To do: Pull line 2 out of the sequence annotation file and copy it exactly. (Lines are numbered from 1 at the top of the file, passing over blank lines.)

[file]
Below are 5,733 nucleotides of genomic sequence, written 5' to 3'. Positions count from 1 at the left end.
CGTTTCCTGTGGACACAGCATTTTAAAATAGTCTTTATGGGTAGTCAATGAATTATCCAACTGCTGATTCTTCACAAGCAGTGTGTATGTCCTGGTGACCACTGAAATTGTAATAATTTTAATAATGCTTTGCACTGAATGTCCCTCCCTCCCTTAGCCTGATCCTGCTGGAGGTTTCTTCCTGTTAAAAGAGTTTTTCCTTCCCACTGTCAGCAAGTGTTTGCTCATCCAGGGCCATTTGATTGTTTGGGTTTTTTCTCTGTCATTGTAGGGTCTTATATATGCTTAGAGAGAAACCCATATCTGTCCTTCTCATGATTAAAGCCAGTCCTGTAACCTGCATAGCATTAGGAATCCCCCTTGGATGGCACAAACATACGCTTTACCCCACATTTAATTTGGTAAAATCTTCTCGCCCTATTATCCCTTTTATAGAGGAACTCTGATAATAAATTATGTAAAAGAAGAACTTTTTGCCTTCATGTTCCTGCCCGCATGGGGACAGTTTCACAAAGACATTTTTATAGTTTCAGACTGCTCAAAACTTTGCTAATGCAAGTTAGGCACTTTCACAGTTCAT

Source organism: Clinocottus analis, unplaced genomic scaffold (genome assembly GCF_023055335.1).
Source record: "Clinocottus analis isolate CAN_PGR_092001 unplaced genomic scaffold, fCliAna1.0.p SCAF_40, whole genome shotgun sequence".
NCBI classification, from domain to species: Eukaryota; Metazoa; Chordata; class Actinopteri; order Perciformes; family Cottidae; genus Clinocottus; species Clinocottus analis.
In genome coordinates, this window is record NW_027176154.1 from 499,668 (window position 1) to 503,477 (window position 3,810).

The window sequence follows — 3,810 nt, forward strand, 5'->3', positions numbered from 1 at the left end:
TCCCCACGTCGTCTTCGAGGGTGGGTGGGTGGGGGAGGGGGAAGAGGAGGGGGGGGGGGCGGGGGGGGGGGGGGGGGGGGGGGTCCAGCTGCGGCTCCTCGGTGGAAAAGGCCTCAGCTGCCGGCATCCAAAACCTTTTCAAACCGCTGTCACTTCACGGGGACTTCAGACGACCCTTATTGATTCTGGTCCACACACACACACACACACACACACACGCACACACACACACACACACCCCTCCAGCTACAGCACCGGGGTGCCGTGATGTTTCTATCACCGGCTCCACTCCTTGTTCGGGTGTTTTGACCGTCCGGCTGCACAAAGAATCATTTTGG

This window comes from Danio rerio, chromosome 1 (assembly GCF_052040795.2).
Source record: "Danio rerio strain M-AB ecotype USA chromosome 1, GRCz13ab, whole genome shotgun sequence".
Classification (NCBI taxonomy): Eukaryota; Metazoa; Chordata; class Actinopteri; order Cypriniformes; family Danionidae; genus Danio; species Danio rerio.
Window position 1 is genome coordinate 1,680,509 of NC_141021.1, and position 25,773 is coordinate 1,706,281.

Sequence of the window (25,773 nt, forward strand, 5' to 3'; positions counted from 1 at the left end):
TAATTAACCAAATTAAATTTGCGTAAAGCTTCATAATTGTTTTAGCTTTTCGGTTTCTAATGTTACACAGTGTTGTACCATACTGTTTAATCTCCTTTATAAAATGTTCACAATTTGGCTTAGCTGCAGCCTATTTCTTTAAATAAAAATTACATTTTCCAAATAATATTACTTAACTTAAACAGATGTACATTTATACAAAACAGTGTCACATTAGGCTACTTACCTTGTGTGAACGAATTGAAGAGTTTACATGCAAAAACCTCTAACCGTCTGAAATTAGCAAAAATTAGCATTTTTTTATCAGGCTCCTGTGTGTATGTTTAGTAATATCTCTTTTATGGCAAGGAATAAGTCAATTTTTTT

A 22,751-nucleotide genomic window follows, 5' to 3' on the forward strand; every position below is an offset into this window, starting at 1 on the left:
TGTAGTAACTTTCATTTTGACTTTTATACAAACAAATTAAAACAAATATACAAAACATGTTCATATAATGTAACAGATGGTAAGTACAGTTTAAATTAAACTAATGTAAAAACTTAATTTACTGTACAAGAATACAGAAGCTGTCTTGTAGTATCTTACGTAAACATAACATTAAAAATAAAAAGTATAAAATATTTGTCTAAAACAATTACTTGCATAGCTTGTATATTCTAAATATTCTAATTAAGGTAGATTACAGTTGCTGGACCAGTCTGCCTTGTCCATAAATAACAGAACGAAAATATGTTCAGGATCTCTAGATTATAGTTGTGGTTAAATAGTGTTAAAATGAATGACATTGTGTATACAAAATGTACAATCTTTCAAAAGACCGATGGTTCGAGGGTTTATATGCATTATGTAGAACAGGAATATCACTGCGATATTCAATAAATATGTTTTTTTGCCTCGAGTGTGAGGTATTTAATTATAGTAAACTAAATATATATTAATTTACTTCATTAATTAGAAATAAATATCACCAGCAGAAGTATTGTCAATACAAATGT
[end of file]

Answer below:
CGTTTCCTGTGGACACAGCATTTTAAAATAGTCTTTATGGGTAGTCAATGAATTATCCAACTGCTGATTCTTCACAAGCAGTGTGTATGTCCTGGTGACCACTGAAATTGTAATAATTTTAATAATGCTTTGCACTGAATGTCCCTCCCTCCCTTAGCCTGATCCTGCTGGAGGTTTCTTCCTGTTAAAAGAGTTTTTCCTTCCCACTGTCAGCAAGTGTTTGCTCATCCAGGGCCATTTGATTGTTTGGGTTTTTTCTCTGTCATTGTAGGGTCTTATATATGCTTAGAGAGAAACCCATATCTGTCCTTCTCATGATTAAAGCCAGTCCTGTAACCTGCATAGCATTAGGAATCCCCCTTGGATGGCACAAACATACGCTTTACCCCACATTTAATTTGGTAAAATCTTCTCGCCCTATTATCCCTTTTATAGAGGAACTCTGATAATAAATTATGTAAAAGAAGAACTTTTTGCCTTCATGTTCCTGCCCGCATGGGGACAGTTTCACAAAGACATTTTTATAGTTTCAGACTGCTCAAAACTTTGCTAATGCAAGTTAGGCACTTTCACAGTTCAT